ORAL HEALTH EVIDENCE-BASED PRACTICE PROGRAM
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Title Tartar Control Toothpaste Effectively Reduces Calculus Formation
Clinical Question In adult dentate patients, will using a tartar control toothpaste vs. a non-tartar control toothpaste aid in reducing the formation of calculus?
Clinical Bottom Line In adult dentate patients, the use of a tartar control toothpaste, or a dentifrice containing anti-tartar chemicals, significantly reduced the formation of calculus on those individuals who used the toothpaste properly. (See Comments on the CAT below)
Best Evidence (you may view more info by clicking on the PubMed ID link)
PubMed ID Author / Year Patient Group Study type
(level of evidence)
#1) 19711607Farrell/2009n=77 subjects (21-87 yrs)Randomized Controlled Trial
Key resultsThe daily use hydrogen peroxide whitening strips with pyrophosphate (tartar control agent: 6% H2O2/2% pyrophosphate whitening strips) reduced calculus formation by up to 29% versus regular brushing. No meaningful adverse effects occurred.
#2) 19301516Schiff/2008Adult male and female subjects from San Francisco (n=77)Double-blind Randomized Controlled Trial
Key resultsColgate Total Advanced Toothpaste (0.3% triclosan/2.0% polyvinylmethyl ether/maleic acid [PVM/MA] copolymer/0.243% sodium fluoride in a 17% dual silica base) users experienced a significantly greater control of supragingival calculus as compared to the commercially available dentifrice that did not have tartar control ingredients (Crest Cavity Protection Toothpaste: 0.243% sodium fluoride in a silica base). No meaningful adverse effects occurred.
#3) 17913001Schiff/200780 adults from San FranciscoRandomized, double-blind, controlled clinical trial
Key resultsThe use of a dentifrice with the added anti-calculus agents (cetylpyridinium chloride/zinc gluconate mucoadhesive gel) significantly reduced the formation of calculus compared to using the gel without anticalculus ingredients. No meaningful adverse effects occurred.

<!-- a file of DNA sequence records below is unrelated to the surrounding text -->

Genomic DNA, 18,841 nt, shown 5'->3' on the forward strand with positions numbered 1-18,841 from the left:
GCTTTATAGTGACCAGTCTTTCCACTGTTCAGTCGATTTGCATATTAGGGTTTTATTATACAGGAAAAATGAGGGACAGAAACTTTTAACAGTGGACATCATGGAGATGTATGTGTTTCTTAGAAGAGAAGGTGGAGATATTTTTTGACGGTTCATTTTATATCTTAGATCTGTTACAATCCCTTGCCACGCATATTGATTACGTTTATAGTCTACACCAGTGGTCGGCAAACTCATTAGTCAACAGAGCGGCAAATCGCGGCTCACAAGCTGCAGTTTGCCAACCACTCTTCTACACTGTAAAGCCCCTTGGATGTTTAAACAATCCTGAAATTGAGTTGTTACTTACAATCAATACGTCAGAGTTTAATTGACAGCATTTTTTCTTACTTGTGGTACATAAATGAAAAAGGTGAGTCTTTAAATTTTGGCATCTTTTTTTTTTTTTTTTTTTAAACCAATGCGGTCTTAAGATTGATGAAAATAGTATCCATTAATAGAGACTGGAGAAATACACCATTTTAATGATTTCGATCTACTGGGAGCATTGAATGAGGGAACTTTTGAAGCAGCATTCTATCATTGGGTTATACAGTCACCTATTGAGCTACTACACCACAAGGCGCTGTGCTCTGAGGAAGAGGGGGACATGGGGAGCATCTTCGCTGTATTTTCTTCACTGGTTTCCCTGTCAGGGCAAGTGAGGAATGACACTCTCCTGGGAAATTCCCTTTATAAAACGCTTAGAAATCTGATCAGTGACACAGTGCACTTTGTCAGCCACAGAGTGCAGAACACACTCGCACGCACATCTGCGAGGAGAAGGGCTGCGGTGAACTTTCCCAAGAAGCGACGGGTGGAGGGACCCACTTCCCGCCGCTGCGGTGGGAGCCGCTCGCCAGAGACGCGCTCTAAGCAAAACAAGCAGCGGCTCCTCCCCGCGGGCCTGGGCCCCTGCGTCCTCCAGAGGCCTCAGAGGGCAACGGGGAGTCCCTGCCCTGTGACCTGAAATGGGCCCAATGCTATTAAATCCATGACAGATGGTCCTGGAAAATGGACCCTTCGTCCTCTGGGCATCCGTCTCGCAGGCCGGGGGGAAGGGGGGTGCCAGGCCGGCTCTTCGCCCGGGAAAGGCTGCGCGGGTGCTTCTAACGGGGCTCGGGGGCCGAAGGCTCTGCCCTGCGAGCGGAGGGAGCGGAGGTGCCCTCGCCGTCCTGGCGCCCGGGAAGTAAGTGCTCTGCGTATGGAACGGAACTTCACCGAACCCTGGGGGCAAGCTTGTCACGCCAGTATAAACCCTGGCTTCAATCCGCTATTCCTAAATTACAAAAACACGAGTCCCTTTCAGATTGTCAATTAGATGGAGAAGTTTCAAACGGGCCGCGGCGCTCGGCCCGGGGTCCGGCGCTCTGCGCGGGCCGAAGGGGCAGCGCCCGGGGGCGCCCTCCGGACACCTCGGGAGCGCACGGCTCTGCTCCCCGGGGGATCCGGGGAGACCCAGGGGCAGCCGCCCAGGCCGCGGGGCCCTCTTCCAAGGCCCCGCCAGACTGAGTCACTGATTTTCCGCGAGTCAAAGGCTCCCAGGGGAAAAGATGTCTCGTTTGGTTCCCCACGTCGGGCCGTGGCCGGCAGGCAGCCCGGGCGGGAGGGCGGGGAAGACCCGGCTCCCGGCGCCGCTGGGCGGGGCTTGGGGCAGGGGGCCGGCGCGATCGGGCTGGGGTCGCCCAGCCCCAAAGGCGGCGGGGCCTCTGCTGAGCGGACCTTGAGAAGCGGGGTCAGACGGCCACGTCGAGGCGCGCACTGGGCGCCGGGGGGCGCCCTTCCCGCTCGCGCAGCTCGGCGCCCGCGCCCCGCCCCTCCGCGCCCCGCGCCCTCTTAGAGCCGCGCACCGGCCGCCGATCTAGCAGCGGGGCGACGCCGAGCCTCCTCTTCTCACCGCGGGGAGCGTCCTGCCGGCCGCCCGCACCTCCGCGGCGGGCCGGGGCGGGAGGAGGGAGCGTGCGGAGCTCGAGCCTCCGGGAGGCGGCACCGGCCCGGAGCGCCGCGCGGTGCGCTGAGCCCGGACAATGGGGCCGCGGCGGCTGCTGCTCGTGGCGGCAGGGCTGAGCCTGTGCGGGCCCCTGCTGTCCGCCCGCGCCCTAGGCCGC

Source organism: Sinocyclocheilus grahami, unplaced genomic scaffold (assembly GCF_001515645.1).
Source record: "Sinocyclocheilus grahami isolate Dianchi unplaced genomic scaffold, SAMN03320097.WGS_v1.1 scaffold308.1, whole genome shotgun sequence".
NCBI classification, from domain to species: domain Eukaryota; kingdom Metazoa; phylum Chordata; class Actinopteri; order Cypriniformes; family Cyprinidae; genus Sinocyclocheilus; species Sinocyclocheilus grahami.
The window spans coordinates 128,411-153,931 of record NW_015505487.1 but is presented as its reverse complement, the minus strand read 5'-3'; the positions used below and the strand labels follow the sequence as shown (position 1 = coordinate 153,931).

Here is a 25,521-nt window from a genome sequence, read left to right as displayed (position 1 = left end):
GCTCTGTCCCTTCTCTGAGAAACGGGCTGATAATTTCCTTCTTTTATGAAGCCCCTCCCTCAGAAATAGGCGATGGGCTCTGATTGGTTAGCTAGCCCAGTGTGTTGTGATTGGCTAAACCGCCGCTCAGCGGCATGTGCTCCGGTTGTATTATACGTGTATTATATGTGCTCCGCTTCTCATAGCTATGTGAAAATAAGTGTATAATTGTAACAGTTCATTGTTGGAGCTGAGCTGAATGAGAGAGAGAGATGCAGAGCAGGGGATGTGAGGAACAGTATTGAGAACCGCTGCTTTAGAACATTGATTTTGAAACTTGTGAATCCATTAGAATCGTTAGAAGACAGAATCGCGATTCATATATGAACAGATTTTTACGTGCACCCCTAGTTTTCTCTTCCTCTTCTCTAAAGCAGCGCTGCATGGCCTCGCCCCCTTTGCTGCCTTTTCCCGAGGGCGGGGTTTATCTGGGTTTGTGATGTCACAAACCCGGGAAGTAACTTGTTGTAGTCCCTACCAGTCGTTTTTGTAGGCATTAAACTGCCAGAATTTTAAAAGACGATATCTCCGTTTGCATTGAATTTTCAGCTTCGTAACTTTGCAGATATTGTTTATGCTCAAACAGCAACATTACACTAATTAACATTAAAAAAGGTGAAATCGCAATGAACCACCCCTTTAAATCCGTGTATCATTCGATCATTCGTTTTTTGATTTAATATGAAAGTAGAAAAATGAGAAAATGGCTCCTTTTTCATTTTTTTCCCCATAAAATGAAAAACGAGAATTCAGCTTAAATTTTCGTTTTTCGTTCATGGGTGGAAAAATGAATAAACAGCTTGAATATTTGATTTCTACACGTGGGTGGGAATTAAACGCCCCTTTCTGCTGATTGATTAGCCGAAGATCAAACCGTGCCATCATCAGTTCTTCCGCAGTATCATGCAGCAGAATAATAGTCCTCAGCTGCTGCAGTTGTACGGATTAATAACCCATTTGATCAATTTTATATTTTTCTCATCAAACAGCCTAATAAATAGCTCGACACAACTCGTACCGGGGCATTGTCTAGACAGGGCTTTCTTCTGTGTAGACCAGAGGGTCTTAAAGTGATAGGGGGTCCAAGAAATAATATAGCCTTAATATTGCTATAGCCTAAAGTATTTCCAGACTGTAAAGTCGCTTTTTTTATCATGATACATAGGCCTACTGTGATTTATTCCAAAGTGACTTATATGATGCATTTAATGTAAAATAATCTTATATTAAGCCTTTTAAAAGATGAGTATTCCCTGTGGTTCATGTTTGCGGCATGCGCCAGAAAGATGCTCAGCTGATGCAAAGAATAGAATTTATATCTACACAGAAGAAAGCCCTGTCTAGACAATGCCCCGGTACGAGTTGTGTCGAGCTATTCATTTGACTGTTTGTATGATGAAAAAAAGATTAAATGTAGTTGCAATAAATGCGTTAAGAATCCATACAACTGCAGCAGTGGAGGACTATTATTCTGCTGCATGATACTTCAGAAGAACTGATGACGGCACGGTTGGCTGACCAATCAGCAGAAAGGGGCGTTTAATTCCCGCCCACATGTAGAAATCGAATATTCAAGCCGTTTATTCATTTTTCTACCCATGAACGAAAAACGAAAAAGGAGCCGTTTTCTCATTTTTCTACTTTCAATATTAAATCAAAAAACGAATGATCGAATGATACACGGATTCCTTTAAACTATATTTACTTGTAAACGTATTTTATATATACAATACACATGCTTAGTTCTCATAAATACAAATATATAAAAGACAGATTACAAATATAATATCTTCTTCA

Evidence Search Search tartar control toothpaste and dental calculus Search tartar control toothpaste and calculus #64Search tartar control 16:29:16 977#62Search effectiveness of tartar control toothpaste 16:29:07 12#58Search tartar control toothpaste and calculus reduction 16:15:02 28#51Search (#41) AND #48 16:07:45 0#42Search dental calculus
Comments on
The Evidence
The Farrell 2009 article reported a randomized controlled trial with 77 adults to evaluate whether or not the daily use of an anti-tartar whitening agent would reduce post-prophylaxis calculus accumulation. The author provided an easy to understand description of his study. The Schiff 2008 article reported a double-blind clinical study that compared the efficacy of several dentifrices, Colgate Total Advanced Toothpaste (tartar protection) and the commercially available Crest Cavity Protection Toothpaste. The author gave very detailed descriptions on how this study was conducted. The Schiff 2007 article reported a randomized, double-blind controlled clinical trial, that looked at the anticalculus effects of the gel: cetylpyridinium chloride/zinc gluconate (CPC/ZG) with 80 adults. The author gave a detailed description of the study.
Applicability After reading all three articles, I found there are many different toothpastes on the market, and many have different claims. Many advertise themselves as “tartar protection” toothpastes. It was evident that tartar protection toothpastes did significantly reduce the formation and accumulation of supragingival plaque on those who used the toothpaste on a daily basis.
Specialty/Discipline (General Dentistry) (Periodontics)
Keywords tartar, calculus, prevention, tooth brushing
ID# 777
Date of submission: 03/18/2011spacer Revised: 10/27/2011
E-mail vogtcj@livemail.uthscsa.edu
Author Christopher J. Vogt
Co-author(s)
Co-author(s) e-mail
Faculty mentor/Co-author Archie Jones, DDS
Faculty mentor/Co-author e-mail JonesA@uthscsa.edu
Basic Science Rationale
(Mechanisms that may account for and/or explain the clinical question, i.e. is the answer to the clinical question consistent with basic biological, physical and/or behavioral science principles, laws and research?)
post a rationale
None available
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Comments on the CAT
(FOR PRACTICING DENTISTS' and/or FACULTY COMMENTS ON PUBLISHED CATs)
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by Carlos Bernal, Ellis Shwarts, Ju Ri Hur (San Antonio, TX) on 01/06/2014
There has been additional research that slightly strengthens the clinical bottom line.(Riley 2013, 24310847 ) Though the articles in the systematic review than the studies in the CAT, they slightly strengthen the conclusions of the CAT. Another review from 2011 further strengthens the results (Ciancio 2011 21462625 )
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